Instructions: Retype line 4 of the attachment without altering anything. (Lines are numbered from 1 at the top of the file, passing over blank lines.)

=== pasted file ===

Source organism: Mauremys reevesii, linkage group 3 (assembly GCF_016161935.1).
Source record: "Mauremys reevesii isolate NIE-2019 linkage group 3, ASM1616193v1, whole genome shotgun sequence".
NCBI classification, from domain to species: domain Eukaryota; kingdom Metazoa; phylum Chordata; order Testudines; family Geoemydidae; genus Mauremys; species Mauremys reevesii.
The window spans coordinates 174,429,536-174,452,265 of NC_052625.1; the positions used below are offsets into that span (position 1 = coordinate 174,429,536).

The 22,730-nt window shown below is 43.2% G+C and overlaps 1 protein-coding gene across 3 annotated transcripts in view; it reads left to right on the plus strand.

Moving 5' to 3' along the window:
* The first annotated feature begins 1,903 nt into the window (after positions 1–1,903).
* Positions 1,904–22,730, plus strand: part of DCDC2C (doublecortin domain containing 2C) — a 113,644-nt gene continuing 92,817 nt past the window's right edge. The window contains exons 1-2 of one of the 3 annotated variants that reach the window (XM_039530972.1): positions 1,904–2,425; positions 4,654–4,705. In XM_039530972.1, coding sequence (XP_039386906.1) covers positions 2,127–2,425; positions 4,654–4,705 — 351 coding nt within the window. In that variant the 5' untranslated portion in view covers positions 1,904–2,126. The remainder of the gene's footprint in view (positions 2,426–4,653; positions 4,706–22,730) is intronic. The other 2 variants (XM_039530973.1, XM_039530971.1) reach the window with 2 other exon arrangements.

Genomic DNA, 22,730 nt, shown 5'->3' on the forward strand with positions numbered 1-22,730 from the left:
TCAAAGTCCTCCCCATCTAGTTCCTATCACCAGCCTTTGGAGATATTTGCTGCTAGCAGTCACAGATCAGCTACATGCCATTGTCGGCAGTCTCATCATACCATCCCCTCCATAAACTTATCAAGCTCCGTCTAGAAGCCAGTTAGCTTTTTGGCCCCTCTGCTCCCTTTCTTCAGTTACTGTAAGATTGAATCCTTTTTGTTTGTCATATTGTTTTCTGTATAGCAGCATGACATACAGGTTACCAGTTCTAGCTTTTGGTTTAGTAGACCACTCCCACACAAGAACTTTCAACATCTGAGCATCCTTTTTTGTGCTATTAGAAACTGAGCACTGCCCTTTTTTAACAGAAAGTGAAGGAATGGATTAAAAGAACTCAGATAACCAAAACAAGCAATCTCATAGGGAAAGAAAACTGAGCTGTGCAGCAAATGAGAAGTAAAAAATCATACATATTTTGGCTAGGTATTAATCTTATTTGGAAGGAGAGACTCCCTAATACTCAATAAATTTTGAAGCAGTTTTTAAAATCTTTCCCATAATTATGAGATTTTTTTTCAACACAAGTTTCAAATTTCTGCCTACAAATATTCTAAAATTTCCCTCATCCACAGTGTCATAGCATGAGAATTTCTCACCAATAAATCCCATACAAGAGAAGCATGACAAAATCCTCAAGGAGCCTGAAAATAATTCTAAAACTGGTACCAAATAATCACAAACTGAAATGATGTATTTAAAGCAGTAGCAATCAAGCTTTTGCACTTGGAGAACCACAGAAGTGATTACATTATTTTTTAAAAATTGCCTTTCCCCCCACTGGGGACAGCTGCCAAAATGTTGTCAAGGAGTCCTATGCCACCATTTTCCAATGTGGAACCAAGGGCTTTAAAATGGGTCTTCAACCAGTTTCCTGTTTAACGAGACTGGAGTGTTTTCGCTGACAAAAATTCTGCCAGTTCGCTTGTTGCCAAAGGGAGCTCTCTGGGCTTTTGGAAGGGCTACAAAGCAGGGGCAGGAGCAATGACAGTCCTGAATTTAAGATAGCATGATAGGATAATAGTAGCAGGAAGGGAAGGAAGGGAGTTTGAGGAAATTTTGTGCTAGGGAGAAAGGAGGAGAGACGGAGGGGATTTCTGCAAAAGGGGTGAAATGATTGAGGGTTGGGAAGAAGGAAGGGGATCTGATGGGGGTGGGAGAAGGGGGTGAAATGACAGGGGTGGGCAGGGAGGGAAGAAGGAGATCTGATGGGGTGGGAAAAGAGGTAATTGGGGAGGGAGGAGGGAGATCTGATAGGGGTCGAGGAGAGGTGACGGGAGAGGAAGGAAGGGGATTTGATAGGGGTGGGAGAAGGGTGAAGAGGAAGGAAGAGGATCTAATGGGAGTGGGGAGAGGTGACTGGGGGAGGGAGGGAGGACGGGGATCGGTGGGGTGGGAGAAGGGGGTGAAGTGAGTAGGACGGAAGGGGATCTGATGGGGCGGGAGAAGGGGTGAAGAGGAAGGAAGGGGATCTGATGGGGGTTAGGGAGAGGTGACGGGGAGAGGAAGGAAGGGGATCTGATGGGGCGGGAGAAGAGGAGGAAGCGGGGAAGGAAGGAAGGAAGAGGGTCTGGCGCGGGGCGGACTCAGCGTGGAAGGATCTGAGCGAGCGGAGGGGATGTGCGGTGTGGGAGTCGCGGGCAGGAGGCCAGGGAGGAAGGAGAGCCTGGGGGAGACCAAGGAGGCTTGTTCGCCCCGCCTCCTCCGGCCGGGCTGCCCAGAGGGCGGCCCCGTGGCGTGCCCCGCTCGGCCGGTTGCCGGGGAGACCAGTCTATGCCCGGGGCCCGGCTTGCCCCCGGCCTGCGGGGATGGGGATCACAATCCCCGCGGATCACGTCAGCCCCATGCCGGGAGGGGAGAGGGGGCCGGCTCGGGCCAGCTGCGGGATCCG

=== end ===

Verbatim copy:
The window spans coordinates 174,429,536-174,452,265 of NC_052625.1; the positions used below are offsets into that span (position 1 = coordinate 174,429,536).